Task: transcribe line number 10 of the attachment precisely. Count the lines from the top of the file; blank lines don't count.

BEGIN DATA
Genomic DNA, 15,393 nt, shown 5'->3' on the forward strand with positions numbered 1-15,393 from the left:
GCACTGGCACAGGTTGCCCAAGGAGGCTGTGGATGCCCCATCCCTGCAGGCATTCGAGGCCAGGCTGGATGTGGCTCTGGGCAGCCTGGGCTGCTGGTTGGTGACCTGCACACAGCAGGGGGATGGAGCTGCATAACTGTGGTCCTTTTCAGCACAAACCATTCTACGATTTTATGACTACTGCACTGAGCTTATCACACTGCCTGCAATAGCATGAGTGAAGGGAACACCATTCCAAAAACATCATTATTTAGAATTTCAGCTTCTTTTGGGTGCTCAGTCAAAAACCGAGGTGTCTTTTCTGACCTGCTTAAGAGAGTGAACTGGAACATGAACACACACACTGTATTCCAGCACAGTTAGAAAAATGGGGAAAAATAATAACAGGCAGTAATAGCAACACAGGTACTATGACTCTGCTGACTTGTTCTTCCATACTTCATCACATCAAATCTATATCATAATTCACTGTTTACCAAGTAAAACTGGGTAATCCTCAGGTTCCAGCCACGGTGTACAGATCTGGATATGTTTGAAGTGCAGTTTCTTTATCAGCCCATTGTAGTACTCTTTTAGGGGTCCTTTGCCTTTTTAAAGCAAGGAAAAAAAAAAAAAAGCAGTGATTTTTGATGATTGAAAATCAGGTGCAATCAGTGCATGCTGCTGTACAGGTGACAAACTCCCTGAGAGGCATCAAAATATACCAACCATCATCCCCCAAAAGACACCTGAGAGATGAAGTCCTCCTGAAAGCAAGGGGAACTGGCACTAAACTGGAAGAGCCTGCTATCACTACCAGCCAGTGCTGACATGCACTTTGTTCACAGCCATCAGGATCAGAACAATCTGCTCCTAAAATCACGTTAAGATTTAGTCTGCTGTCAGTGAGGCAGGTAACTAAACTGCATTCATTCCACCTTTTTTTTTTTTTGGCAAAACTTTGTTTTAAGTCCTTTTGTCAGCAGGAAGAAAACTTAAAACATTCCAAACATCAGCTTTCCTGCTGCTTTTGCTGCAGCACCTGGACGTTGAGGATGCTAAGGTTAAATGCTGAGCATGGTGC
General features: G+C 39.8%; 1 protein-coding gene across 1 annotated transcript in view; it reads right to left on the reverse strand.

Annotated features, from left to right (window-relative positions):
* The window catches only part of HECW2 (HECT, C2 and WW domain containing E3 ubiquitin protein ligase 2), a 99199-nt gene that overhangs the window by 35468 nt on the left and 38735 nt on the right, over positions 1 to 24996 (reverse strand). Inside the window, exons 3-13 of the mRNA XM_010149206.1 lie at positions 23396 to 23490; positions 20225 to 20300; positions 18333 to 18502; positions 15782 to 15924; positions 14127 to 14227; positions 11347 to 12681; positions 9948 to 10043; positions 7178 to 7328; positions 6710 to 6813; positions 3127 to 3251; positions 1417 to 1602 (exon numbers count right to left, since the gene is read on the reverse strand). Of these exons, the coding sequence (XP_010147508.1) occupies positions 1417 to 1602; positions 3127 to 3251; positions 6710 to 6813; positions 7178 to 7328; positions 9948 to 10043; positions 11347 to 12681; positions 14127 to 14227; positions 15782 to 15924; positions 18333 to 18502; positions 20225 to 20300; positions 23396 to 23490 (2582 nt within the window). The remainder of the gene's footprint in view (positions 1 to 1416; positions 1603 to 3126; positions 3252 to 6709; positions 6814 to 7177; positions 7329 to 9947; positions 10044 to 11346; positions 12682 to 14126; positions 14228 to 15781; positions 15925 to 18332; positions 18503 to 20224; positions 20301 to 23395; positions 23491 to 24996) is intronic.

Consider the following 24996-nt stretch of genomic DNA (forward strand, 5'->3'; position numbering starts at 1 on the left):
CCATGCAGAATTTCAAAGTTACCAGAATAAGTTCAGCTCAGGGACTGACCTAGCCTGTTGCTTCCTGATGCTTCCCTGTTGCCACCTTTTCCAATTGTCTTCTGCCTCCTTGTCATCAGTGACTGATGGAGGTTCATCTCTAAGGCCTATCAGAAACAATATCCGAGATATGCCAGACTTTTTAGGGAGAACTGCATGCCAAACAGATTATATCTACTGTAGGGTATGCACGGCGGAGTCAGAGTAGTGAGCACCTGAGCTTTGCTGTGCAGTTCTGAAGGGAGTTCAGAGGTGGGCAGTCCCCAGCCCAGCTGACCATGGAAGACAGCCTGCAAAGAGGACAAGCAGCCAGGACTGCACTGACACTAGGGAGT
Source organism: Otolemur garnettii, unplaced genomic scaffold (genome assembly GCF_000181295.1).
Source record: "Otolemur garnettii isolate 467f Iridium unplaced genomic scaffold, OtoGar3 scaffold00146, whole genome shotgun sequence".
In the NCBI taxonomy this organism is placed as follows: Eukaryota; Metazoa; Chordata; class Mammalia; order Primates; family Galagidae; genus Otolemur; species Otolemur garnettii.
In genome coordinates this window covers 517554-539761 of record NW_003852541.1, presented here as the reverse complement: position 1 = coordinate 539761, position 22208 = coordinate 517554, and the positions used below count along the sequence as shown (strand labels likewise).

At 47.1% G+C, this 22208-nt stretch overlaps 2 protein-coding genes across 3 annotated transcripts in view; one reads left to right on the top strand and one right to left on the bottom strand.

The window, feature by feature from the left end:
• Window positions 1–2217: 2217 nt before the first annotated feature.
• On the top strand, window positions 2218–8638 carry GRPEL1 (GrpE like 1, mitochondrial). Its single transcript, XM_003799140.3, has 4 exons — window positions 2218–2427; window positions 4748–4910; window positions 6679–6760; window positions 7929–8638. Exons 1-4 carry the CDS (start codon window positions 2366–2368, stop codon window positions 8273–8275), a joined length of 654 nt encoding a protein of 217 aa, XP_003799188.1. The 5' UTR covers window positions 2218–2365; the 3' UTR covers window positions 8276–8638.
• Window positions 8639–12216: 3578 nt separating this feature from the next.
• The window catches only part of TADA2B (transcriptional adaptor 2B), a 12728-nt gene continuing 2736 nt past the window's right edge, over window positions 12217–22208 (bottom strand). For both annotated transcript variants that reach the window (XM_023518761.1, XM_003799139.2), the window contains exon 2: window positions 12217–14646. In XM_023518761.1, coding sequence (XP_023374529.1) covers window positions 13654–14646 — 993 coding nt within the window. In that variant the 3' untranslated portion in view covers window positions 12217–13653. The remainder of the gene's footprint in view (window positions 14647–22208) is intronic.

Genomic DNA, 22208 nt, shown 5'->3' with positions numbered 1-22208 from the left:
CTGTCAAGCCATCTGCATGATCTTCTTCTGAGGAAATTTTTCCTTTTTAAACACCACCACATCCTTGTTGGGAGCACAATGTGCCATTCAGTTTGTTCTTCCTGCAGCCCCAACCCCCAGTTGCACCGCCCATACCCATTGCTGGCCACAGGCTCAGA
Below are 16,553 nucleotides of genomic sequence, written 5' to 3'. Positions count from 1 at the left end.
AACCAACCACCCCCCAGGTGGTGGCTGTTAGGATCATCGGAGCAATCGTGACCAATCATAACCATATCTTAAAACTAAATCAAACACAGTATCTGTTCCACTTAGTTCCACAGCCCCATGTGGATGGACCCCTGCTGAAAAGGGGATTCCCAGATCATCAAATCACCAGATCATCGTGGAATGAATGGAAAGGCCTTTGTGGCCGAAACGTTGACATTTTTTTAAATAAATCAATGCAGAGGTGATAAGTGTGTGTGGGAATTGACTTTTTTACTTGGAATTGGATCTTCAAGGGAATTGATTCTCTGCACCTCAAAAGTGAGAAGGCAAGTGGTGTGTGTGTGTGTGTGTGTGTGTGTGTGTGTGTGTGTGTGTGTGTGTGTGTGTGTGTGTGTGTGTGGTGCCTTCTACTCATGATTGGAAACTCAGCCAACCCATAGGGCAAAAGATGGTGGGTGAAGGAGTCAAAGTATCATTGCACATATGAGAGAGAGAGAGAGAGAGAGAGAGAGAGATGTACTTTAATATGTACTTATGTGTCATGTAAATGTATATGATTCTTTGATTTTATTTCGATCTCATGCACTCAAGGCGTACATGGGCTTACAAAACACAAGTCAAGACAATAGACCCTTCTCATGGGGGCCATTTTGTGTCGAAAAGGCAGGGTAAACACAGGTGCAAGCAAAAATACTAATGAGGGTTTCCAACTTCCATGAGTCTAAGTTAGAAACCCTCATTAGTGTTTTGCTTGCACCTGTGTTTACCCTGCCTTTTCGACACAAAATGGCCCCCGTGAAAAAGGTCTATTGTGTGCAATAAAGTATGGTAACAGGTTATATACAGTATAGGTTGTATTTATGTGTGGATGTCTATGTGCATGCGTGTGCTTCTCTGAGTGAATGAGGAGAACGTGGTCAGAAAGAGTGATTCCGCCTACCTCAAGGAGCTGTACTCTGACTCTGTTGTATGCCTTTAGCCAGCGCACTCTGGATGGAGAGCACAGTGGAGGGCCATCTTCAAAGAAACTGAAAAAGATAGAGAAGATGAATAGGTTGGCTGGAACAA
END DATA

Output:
In the NCBI taxonomy this organism is placed as follows: Eukaryota; Metazoa; Chordata; class Mammalia; order Primates; family Galagidae; genus Otolemur; species Otolemur garnettii.